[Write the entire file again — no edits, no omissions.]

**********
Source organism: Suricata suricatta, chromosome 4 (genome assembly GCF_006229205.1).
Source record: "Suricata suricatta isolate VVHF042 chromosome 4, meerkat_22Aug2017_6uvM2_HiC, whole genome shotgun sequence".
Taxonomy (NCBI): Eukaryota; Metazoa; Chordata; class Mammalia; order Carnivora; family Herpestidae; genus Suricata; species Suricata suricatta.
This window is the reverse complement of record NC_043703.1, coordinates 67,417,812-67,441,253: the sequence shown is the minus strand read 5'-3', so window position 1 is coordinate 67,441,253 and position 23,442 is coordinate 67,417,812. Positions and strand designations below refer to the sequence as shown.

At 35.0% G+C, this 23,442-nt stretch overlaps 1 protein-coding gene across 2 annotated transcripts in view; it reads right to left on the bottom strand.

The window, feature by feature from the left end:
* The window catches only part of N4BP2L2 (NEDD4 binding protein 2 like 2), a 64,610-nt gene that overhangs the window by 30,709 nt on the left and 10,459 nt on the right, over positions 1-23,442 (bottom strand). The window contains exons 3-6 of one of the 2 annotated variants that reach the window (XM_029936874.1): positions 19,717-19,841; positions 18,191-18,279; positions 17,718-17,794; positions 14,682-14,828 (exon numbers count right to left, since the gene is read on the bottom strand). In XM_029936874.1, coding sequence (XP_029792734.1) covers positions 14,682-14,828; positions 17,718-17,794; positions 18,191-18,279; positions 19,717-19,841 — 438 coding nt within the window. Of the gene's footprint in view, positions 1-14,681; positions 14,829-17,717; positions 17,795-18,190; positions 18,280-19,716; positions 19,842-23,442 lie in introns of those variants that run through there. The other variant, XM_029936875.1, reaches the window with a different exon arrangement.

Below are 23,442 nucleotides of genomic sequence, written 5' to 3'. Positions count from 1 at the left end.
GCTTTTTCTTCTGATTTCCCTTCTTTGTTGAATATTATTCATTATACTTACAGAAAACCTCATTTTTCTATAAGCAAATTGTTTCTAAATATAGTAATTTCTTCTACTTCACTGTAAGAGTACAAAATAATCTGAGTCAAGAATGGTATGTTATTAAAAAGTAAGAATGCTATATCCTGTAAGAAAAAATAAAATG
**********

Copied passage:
Source organism: Suricata suricatta, chromosome 4 (genome assembly GCF_006229205.1).
Source record: "Suricata suricatta isolate VVHF042 chromosome 4, meerkat_22Aug2017_6uvM2_HiC, whole genome shotgun sequence".
Taxonomy (NCBI): Eukaryota; Metazoa; Chordata; class Mammalia; order Carnivora; family Herpestidae; genus Suricata; species Suricata suricatta.
This window is the reverse complement of record NC_043703.1, coordinates 67,417,812-67,441,253: the sequence shown is the minus strand read 5'-3', so window position 1 is coordinate 67,441,253 and position 23,442 is coordinate 67,417,812. Positions and strand designations below refer to the sequence as shown.

At 35.0% G+C, this 23,442-nt stretch overlaps 1 protein-coding gene across 2 annotated transcripts in view; it reads right to left on the bottom strand.

The window, feature by feature from the left end:
* The window catches only part of N4BP2L2 (NEDD4 binding protein 2 like 2), a 64,610-nt gene that overhangs the window by 30,709 nt on the left and 10,459 nt on the right, over positions 1-23,442 (bottom strand). The window contains exons 3-6 of one of the 2 annotated variants that reach the window (XM_029936874.1): positions 19,717-19,841; positions 18,191-18,279; positions 17,718-17,794; positions 14,682-14,828 (exon numbers count right to left, since the gene is read on the bottom strand). In XM_029936874.1, coding sequence (XP_029792734.1) covers positions 14,682-14,828; positions 17,718-17,794; positions 18,191-18,279; positions 19,717-19,841 — 438 coding nt within the window. Of the gene's footprint in view, positions 1-14,681; positions 14,829-17,717; positions 17,795-18,190; positions 18,280-19,716; positions 19,842-23,442 lie in introns of those variants that run through there. The other variant, XM_029936875.1, reaches the window with a different exon arrangement.

Below are 23,442 nucleotides of genomic sequence, written 5' to 3'. Positions count from 1 at the left end.
GCTTTTTCTTCTGATTTCCCTTCTTTGTTGAATATTATTCATTATACTTACAGAAAACCTCATTTTTCTATAAGCAAATTGTTTCTAAATATAGTAATTTCTTCTACTTCACTGTAAGAGTACAAAATAATCTGAGTCAAGAATGGTATGTTATTAAAAAGTAAGAATGCTATATCCTGTAAGAAAAAATAAAATG